Glass Lewis also recently came out against the founder shares provision and stated the company is limiting the rights of its smaller investors, leading to “inadequate protection” of the minority shareholders.
Although these firms are recommending small shareholders vote against the provision, it will still be difficult for it to be rejected as Lutke and the board of directors support the new shares. The only clear way this provision will not be passed is if large institutions vote against the provision. Currently, roughly 70% of the outstanding shares are held by institutions, and this could give the opposition the necessary voting power. Normally, these institutions use proxy advisory firms to cast votes during meetings. For investors who also oppose the founder shares, this is likely good news. Many of the large institutions use ISS, Glass Lewis, and other firms to cast their votes and since these firms are speaking out against the provision, it could mean they have enough power to reject it.
It’s important to note that the process for approving the founder shares and the overall stock split are two different votes. This means that even if Lutke’s founder shares are rejected by the shareholders, the 10-to-1 stock split will most likely still happen regardless.
Reiterating My Previous Thesis
In my previous article covering Shopify, my thesis claimed the company is prioritizing long-term profits over short-term returns. This is because in the short term, the company is facing hardships with rising interest rates and slowing fundamentals, as well as high costs as it reinvests to improve its logistics and merchant solutions.
With the acquisition of Deliverr, Shopify will be able to improve its shipping capabilities as Deliverr currently completes more than 1 million orders per month. Furthermore, the company introduced Shop Promise which allows merchants to offer quicker and more reliable shipping, as well as verification badges to ensure trustworthiness. Although this will allow Shopify to improve its long-term health, it will suffer in the short term as costs increase drastically. This will likely cause an even deeper strain on the company’s fundamentals and drive the share price lower in the upcoming periods.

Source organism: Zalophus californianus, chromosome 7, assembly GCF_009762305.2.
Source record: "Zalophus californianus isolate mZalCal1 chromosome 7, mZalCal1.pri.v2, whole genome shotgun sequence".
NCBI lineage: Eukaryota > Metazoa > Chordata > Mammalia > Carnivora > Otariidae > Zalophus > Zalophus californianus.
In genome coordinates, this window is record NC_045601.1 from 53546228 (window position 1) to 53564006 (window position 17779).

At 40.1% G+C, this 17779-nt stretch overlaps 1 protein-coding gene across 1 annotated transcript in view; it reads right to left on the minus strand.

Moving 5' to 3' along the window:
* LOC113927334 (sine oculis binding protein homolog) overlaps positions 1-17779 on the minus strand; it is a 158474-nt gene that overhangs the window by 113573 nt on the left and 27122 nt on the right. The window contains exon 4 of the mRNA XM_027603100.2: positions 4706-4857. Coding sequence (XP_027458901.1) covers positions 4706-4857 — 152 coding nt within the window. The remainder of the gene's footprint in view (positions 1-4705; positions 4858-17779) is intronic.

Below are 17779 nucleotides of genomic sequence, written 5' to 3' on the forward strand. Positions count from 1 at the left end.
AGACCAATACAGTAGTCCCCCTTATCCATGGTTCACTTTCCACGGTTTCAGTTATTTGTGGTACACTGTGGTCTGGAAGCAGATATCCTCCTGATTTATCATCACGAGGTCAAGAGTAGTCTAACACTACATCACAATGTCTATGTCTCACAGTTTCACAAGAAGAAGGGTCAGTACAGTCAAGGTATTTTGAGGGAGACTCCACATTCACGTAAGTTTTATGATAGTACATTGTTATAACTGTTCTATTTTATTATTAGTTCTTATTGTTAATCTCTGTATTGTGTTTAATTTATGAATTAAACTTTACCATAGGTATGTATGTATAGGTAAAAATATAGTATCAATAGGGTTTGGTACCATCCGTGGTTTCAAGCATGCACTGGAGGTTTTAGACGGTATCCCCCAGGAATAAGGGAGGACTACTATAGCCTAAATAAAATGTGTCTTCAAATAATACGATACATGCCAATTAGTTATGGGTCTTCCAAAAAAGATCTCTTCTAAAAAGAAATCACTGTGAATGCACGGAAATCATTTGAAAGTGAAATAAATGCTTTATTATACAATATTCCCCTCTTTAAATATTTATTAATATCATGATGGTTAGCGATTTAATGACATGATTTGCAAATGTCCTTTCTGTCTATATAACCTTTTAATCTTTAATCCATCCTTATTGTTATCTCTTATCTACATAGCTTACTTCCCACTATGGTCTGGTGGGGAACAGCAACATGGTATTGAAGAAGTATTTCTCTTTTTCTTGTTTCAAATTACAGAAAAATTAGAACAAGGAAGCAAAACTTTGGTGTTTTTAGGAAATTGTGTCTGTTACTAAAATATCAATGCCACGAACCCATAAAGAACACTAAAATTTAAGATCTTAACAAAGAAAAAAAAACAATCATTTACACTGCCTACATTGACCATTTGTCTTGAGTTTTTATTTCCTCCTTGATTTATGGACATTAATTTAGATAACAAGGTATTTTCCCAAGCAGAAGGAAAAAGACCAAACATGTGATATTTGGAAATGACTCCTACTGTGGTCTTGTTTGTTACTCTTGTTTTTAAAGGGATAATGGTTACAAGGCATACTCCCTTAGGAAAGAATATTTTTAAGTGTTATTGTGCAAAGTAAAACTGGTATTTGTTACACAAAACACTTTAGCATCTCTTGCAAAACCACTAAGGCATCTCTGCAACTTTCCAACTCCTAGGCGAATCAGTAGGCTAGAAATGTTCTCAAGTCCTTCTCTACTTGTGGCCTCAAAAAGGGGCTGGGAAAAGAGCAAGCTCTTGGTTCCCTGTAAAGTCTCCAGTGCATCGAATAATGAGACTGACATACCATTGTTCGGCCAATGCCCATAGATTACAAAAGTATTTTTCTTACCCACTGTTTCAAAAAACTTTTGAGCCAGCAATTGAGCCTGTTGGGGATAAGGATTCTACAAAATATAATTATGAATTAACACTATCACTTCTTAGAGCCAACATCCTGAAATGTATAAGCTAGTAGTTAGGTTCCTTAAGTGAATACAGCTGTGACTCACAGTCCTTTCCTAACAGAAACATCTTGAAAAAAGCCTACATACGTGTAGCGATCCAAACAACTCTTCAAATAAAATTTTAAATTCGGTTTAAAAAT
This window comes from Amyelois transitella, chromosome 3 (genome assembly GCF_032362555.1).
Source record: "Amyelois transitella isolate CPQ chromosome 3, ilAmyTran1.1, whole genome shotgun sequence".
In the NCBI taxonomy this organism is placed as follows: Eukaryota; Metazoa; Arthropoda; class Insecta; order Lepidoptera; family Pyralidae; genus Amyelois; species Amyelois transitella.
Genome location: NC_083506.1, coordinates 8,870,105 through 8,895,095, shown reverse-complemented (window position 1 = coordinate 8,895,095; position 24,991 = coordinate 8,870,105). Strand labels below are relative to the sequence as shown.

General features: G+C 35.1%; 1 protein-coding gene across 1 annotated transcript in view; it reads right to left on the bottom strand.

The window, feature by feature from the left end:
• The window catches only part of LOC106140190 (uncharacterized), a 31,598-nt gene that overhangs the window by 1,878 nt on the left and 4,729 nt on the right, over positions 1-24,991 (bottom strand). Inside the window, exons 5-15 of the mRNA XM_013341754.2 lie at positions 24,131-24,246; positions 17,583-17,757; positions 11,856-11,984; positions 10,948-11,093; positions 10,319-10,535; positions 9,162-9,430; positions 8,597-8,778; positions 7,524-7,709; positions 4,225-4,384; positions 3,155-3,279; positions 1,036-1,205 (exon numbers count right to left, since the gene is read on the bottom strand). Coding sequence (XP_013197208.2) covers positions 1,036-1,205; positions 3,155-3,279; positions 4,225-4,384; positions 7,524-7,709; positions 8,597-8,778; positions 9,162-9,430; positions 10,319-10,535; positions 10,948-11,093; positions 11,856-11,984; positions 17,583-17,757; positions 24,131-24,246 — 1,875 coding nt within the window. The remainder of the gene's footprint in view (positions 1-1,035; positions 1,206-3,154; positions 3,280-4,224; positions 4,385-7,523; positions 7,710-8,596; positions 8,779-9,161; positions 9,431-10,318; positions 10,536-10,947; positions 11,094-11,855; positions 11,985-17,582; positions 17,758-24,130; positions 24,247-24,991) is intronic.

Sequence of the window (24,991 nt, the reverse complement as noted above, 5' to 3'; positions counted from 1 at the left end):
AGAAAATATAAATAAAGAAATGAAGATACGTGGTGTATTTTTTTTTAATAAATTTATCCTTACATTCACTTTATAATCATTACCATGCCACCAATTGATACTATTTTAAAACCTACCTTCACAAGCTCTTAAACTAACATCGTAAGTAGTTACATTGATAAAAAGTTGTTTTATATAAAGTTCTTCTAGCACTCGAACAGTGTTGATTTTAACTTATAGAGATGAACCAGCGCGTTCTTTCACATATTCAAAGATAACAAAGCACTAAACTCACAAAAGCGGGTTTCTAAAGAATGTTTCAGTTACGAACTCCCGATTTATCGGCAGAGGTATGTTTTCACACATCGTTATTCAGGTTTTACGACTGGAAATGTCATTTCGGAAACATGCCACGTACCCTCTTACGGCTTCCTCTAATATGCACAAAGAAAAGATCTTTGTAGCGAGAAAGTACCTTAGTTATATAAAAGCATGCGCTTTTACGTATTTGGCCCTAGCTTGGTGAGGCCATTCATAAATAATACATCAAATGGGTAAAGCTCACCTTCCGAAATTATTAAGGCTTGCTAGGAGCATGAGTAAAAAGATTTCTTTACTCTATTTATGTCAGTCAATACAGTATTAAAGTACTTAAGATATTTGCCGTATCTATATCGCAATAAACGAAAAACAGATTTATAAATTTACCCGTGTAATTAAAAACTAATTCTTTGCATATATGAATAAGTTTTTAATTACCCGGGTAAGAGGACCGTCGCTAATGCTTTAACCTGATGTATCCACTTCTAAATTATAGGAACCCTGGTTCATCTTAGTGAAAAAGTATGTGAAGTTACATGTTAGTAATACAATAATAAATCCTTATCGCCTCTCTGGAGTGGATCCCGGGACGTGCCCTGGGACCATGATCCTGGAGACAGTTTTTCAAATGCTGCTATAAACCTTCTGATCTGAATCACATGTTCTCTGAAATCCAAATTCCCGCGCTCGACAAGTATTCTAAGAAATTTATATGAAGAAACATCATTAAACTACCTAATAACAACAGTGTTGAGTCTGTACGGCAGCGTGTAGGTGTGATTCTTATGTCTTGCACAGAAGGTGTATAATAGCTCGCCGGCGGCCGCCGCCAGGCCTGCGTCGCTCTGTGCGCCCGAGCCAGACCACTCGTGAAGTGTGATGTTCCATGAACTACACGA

On the bright side, the company’s Merchant Solutions segment is growing rapidly and becoming the key driver for revenue. Since last year, the Merchant Solutions segment has increased its revenue by 28.6% while Subscription Solutions has only grown by 7.5%. The higher growth is due to improvements to Shopify Payments and Shopify Capital. The gross payment volume penetration of Shopify Payments has increased from 46% to 51% in the first quarter of this year. Shopify Capital also is seeing major strides with total Merchant Cash Advances up 12% to $346.7 million. Although both of these will cause a financial strain in the short term, they will allow more merchants to improve their stores on the platform and further solidify Shopify as a long-term leader in e-commerce.
Valuing Shopify Stock Before and After the Stock Split
It’s important to give a fair value for the stock for both before and after the stock split. By using consensus analyst estimates for FY23 and multiplying them by the average multiples for EV/revenue and P/S of Shopify and its competitors, a pre-split fair value of $345.63 can be calculated after adjusting for the company’s cash and debt. This converts to a fair value of roughly $34.56 post-stock split and implies the stock is just about at fair value, with an implied downside of only 6.69%.
What Does This Mean for Investors?
Shopify stock fell nearly 12% on Friday due to investors developing a bearish. The bearish thesis comes from macroeconomic and microeconomic events involving the slowdown of e-commerce traffic and the possibility of faster interest rate hikes leading to uncertainty for the company’s future. The company is undergoing a vote for a 10-to-1 stock split on June 7, but an added provision that gives CEO Tobi Lutke founder shares is scaring investors as he would have 40% of the total voting power. Many proxy advisory firms are speaking out against this provision as it may cause smaller shareholders to be unrepresented in the future. It may be possible for this provision to be rejected as large institutions use these proxy advisory firms to cast their votes, which will likely be against the provision. Finally, I will reiterate my current thesis that the company is prioritizing long-term growth over short-term returns and belief that stock is around fair value. With all of this in mind, I will restate my Hold rating for the stock.